Quentin Tarantino’s Cinema Speculation

Quentin Tarantino on the set of Django Unchained (2012)

Quentin Tarantino will wrap up his current book tour when he appears at New York’s Town Hall on Wednesday evening to talk about Cinema Speculation, a collection of riffs on and deep dives into American films of the 1970s, both paradigmatic and obscure, framed by recollections of experiencing them for the first, second, or dozenth time. “Blending together criticism, historical analysis, and Tarantino’s own origin story,” writes Chris Stanton at Vulture, “the book is an informative but self-indulgent journey through the past, in which the author makes characteristically idiosyncratic arguments, acts as a hype man for underappreciated movies, and talks a whole lot of shit—some of it funny, and some just plain ugly.”

Cinema Speculation is bookended by Tarantino’s memories of being thrilled by the very adult movies his mom and stepfather took him to when he was only seven, and then, as a teenager, watching blaxploitation double features and westerns with Floyd Ray Wilson, a drifter who rented a room from his mother and wrote never-realized screenplays. Tarantino credits Wilson with inspiring Django Unchained (2012) and regrets not having thanked him when he won the Oscar for Best Original Screenplay.

Between these flashbacks, Tarantino plays with a series of what-ifs: What if he had cast John Saxon opposite Pam Grier in Jackie Brown (1997) instead of Robert Forster? What if Brian De Palma had directed Taxi Driver (1976) rather than Martin Scorsese? What if, instead of Robert De Niro, Travis Bickle were played by the actor the studio originally had in mind, Jeff Bridges? What if the pimp played by Harvey Keitel was Black, as screenwriter Paul Schrader intended him to be?

The New Yorker’s Richard Brody finds that the book’s “intellectual engine is its auteurist perspective. As a director as well as a virtual critic, Tarantino delves deep into the kinds of decisions that directors make, both at the macro level of major career moves and the micro level of behavioral details and camera angles, with an absorbing acuity.” In the New York Times, Tom Shone points out that Tarantino is also “an unabashed celebrant of cinema’s dirtier pleasures, writing about the ‘liquid ballet’ of Sam Peckinpah, or the ‘consequences-be-damned moxie’ of Cybill Shepherd in [Peter] Bogdanovich’s Daisy Miller, with a precision and gusto that cannot help recalling the mixture of violence and tenderness in his own films.”

Tarantino “takes Pauline Kael’s great strengths—liveliness, recklessness, humanity, her sheer readability—and weds them with his understanding of Hollywood as a business and his rat-a-tat verbosity as a former video clerk and fashions a singular style,” writes Chuck Bowen at Slant. “From the very first page,” writes the Guardian’s Peter Bradshaw, “the author’s unmistakable voice ricochets between the reader’s ears: giggling, provoking, digressing, seducing, and dropping deadpan little hints about his own life.” The Guardian’s Xan Brooks, too, finds that Tarantino “writes exactly as he speaks, in a torrent of information and opinions fueled by breathless enthusiasm and unexplained grudges, rhetorical questions and full-throttle digressions.”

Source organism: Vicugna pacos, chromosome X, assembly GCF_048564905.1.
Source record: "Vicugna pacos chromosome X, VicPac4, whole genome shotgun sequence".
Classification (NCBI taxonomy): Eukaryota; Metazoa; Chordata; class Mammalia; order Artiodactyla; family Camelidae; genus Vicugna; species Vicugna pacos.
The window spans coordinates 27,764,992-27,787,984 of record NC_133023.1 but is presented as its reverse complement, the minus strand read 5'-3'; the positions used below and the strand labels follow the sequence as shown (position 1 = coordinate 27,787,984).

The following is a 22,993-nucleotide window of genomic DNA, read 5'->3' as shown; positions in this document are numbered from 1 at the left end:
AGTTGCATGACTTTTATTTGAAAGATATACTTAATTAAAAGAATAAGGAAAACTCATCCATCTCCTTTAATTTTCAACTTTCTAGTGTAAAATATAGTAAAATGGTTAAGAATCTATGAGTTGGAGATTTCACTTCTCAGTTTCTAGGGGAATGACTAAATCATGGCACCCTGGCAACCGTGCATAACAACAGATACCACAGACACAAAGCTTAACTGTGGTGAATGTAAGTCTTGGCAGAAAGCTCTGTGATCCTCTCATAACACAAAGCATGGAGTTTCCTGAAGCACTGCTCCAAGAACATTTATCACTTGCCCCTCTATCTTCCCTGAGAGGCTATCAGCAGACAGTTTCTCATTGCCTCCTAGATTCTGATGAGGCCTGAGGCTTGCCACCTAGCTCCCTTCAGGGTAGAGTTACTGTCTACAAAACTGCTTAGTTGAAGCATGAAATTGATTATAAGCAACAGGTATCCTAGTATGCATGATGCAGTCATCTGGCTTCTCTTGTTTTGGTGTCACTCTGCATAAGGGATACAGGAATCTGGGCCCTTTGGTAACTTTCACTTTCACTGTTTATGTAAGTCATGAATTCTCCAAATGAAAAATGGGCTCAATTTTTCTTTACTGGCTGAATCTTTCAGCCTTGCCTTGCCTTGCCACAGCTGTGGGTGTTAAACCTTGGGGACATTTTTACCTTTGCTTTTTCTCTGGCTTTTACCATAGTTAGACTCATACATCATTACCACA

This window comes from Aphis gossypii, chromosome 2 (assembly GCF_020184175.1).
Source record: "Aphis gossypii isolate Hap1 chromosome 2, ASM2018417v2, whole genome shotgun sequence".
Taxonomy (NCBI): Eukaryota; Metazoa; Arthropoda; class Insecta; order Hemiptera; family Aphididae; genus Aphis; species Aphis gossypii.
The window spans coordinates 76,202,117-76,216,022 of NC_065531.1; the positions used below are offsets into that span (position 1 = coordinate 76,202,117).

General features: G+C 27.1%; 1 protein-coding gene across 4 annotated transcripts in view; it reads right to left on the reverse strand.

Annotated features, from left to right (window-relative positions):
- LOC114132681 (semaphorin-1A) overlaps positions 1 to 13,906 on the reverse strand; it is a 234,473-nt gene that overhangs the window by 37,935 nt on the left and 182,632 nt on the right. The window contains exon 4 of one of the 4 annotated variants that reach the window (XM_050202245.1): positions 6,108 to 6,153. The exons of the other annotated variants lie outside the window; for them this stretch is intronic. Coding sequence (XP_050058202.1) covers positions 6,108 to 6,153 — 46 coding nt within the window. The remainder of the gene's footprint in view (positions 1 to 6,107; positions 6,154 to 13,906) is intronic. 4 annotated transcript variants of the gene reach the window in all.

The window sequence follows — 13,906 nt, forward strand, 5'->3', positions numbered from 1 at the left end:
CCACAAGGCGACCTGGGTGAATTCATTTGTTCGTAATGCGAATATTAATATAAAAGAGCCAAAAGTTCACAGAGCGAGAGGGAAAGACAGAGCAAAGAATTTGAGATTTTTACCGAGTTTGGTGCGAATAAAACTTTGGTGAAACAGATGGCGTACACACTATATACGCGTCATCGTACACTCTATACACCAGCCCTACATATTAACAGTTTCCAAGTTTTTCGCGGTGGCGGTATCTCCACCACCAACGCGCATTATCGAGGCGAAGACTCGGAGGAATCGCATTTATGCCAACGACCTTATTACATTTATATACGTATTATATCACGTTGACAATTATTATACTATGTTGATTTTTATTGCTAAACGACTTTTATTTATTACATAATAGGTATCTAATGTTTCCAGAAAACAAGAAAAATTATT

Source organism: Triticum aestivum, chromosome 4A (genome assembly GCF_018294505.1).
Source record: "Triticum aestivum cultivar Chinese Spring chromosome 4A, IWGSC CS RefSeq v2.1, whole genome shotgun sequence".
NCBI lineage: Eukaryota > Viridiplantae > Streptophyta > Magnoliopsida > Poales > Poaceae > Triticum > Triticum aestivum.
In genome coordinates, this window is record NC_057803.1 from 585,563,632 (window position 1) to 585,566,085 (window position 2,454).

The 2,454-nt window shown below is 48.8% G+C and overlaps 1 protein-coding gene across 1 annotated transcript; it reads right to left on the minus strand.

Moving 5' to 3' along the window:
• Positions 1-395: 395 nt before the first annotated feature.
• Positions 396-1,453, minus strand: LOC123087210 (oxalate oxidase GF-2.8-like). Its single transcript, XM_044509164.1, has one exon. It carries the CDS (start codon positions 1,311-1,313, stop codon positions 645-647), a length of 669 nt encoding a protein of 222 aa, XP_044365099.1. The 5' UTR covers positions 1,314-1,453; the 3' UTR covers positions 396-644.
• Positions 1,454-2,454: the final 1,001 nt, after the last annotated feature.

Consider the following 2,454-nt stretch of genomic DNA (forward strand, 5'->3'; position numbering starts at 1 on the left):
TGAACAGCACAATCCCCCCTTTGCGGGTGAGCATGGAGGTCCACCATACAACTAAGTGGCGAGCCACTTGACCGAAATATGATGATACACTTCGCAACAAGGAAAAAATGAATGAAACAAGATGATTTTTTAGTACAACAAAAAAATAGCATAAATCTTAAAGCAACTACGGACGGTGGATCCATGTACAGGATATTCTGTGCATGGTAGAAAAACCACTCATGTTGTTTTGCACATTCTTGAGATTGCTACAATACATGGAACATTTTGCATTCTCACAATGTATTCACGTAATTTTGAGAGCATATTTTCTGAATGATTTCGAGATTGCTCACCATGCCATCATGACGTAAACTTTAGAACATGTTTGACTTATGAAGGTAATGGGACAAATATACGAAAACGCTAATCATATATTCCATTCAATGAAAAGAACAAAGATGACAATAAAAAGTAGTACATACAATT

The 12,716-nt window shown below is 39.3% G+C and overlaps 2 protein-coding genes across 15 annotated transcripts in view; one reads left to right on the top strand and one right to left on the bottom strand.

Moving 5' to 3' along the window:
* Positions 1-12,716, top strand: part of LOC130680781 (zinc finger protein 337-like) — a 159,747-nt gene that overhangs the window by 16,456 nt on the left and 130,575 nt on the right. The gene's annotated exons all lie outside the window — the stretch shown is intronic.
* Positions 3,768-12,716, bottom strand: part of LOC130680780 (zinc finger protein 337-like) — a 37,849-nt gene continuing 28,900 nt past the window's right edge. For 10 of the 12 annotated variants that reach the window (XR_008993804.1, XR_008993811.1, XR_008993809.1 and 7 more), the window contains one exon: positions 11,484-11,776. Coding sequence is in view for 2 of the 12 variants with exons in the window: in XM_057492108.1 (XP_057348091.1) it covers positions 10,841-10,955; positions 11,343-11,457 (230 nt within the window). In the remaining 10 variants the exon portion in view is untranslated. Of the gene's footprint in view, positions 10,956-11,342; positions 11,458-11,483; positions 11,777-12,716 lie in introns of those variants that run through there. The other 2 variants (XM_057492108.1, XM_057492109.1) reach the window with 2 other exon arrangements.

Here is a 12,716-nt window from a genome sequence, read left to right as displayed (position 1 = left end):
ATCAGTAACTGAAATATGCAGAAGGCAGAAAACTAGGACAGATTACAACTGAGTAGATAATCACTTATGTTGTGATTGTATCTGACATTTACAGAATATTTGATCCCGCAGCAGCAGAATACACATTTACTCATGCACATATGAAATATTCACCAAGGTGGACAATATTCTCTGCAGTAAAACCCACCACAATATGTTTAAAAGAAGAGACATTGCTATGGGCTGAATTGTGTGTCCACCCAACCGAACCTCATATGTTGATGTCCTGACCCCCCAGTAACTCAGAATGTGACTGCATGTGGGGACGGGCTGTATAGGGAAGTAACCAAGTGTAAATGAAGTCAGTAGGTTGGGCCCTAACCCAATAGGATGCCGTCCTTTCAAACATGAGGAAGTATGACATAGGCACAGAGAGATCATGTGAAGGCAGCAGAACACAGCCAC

A few reviewers wish there had been a bit more editorial oversight. “Search if you dare for the wordsmith behind some of the most lauded and radical screenplays of the modern age, but he’s most assuredly MIA in the pages of Cinema Speculation,” writes Little White LiesDavid Jenkins. The book is “entertaining and infuriating, revelatory and repetitive, provocative and boorish, often within the same sentence, sometimes the same clause.” Writing in Prospect, Sukhdev Sandhu observes that while Tarantino “can be overly feisty, few pages go by without a telling insight.”

Glenn Kenny found himself “startled at times about how blunt and brash he can be. He’s not at all afraid of potentially ticking off filmmakers one infers that he’s been friendly with in the past. ‘De Palma would fall on his face and never really get back up again after fucking up Tom Wolfe’ is a weird thing to say, given De Palma then went on to make Raising Cain, Carlito’s Way, Snake Eyes, Femme Fatale (maybe the ultimate De Palma film in my opinion), and Mission Impossible.

Tarantino can’t help but be frank. “Bluntness for Tarantino suggests communal honesty devoid of patronizing,” writes Chuck Bowen, “a willingness to get down with people he’s seeing a movie with, regardless of race or age or gender, and talk about what they’re seeing. A white kid who saw many Black movies in all-Black theaters in the ’60s and ’70s, Tarantino wants to belong in such places, and the first step to belonging for him is telling it like it is.”

Throughout November, the New Beverly, the Los Angeles repertory theater Tarantino owns, is screening several of the films featured in the book—on 35 mm, of course. The program also features a show spotlighting Video Archives, the podcast in which Tarantino and Pulp Fiction cowriter Roger Avary talk up a storm about the movies they eagerly recommended to customers at the video rental outlet in Manhattan Beach back in the 1980s. Tarantino “joked recently that if podcasts had been around in the 1990s, he might not have gone into filmmaking,” notes Rolling Stone’s David Fear. “The form suits him.”

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